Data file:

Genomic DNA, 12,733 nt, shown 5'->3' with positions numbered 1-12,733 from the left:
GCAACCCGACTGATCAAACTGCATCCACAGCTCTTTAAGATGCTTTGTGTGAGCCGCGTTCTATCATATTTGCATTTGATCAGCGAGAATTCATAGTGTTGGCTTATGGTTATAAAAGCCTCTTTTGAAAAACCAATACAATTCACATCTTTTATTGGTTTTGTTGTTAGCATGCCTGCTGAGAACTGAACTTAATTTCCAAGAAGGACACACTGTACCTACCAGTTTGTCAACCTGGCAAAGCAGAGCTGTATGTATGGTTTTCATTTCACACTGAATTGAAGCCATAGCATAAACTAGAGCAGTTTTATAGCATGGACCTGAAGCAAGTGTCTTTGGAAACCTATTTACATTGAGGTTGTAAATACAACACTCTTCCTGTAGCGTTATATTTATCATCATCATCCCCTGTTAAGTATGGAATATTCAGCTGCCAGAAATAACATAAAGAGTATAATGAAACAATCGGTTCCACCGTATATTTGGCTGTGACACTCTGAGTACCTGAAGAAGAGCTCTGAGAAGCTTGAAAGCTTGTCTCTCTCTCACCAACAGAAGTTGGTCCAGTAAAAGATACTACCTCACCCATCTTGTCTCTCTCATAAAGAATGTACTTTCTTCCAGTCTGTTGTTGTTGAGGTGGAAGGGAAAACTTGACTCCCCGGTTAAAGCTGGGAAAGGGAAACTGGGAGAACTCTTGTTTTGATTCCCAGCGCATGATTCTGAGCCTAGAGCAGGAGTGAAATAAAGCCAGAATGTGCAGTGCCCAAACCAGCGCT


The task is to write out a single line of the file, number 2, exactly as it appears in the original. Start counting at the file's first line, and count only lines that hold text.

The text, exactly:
GCAACCCGACTGATCAAACTGCATCCACAGCTCTTTAAGATGCTTTGTGTGAGCCGCGTTCTATCATATTTGCATTTGATCAGCGAGAATTCATAGTGTTGGCTTATGGTTATAAAAGCCTCTTTTGAAAAACCAATACAATTCACATCTTTTATTGGTTTTGTTGTTAGCATGCCTGCTGAGAACTGAACTTAATTTCCAAGAAGGACACACTGTACCTACCAGTTTGTCAACCTGGCAAAGCAGAGCTGTATGTATGGTTTTCATTTCACACTGAATTGAAGCCATAGCATAAACTAGAGCAGTTTTATAGCATGGACCTGAAGCAAGTGTCTTTGGAAACCTATTTACATTGAGGTTGTAAATACAACACTCTTCCTGTAGCGTTATATTTATCATCATCATCCCCTGTTAAGTATGGAATATTCAGCTGCCAGAAATAACATAAAGAGTATAATGAAACAATCGGTTCCACCGTATATTTGGCTGTGACACTCTGAGTACCTGAAGAAGAGCTCTGAGAAGCTTGAAAGCTTGTCTCTCTCTCACCAACAGAAGTTGGTCCAGTAAAAGATACTACCTCACCCATCTTGTCTCTCTCATAAAGAATGTACTTTCTTCCAGTCTGTTGTTGTTGAGGTGGAAGGGAAAACTTGACTCCCCGGTTAAAGCTGGGAAAGGGAAACTGGGAGAACTCTTGTTTTGATTCCCAGCGCATGATTCTGAGCCTAGAGCAGGAGTGAAATAAAGCCAGAATGTGCAGTGCCCAAACCAGCGCT